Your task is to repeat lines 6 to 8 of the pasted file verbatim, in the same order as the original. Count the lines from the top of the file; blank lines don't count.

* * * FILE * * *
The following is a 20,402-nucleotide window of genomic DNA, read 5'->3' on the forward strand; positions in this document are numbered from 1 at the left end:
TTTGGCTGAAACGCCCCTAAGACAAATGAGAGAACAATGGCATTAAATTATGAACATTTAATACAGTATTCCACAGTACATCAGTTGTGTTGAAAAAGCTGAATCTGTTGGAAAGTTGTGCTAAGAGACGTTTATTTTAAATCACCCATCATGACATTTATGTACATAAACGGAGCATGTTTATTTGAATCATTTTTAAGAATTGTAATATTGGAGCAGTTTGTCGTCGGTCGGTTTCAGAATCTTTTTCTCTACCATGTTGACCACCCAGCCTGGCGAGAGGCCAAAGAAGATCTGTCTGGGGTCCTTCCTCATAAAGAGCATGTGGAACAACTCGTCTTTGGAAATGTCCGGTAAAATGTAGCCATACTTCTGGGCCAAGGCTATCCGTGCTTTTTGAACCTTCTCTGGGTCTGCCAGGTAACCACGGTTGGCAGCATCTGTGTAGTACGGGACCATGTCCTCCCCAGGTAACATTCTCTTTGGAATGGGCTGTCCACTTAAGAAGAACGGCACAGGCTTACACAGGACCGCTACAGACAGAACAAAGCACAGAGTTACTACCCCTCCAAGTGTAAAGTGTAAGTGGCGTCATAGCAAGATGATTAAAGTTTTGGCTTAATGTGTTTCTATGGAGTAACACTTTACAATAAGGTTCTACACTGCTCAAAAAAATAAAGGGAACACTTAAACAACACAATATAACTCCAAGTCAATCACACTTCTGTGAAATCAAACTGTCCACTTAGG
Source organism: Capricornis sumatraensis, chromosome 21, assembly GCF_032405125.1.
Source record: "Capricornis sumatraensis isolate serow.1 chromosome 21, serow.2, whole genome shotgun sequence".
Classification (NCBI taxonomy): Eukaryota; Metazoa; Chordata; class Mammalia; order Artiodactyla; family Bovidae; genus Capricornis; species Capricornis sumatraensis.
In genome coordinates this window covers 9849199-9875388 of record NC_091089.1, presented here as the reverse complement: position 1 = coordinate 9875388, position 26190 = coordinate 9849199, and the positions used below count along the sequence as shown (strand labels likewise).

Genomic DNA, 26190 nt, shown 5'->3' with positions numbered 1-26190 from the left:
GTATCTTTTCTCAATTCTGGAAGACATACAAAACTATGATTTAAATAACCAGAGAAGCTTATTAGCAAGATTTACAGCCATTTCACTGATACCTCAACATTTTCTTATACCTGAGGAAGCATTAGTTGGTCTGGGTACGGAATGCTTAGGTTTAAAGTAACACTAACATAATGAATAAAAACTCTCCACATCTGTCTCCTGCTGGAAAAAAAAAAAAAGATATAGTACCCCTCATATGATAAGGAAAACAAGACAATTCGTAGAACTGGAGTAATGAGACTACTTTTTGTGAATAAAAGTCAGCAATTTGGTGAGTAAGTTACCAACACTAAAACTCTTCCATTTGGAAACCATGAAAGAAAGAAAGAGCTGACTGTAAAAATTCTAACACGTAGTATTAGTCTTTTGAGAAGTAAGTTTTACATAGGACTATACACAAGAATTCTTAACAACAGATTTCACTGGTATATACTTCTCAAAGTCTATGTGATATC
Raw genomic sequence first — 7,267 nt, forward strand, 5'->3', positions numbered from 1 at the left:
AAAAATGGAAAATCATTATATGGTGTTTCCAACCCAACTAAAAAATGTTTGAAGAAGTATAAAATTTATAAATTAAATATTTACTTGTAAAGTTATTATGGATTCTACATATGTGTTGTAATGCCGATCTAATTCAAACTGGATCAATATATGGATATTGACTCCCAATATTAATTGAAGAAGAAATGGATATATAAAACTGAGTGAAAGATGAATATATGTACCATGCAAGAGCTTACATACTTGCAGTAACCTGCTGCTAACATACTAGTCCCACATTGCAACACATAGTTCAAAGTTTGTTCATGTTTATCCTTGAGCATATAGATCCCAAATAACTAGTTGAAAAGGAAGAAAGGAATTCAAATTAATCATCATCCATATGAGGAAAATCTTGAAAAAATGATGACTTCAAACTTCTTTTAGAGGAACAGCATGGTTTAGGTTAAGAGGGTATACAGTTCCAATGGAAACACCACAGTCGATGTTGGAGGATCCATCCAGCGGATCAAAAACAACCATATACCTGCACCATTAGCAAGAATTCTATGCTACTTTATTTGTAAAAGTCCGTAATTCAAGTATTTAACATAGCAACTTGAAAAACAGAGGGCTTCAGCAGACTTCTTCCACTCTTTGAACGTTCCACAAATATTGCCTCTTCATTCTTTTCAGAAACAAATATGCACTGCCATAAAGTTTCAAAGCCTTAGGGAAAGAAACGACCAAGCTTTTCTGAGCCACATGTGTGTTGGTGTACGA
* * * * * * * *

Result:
In genome coordinates this window covers 9849199-9875388 of record NC_091089.1, presented here as the reverse complement: position 1 = coordinate 9875388, position 26190 = coordinate 9849199, and the positions used below count along the sequence as shown (strand labels likewise).

Genomic DNA, 26190 nt, shown 5'->3' with positions numbered 1-26190 from the left:
GTATCTTTTCTCAATTCTGGAAGACATACAAAACTATGATTTAAATAACCAGAGAAGCTTATTAGCAAGATTTACAGCCATTTCACTGATACCTCAACATTTTCTTATACCTGAGGAAGCATTAGTTGGTCTGGGTACGGAATGCTTAGGTTTAAAGTAACACTAACATAATGAATAAAAACTCTCCACATCTGTCTCCTGCTGGAAAAAAAAAAAAAGATATAGTACCCCTCATATGATAAGGAAAACAAGACAATTCGTAGAACTGGAGTAATGAGACTACTTTTTGTGAATAAAAGTCAGCAATTTGGTGAGTAAGTTACCAACACTAAAACTCTTCCATTTGGAAACCATGAAAGAAAGAAAGAGCTGACTGTAAAAATTCTAACACGTAGTATTAGTCTTTTGAGAAGTAAGTTTTACATAGGACTATACACAAGAATTCTTAACAACAGATTTCACTGGTATATACTTCTCAAAGTCTATGTGATATC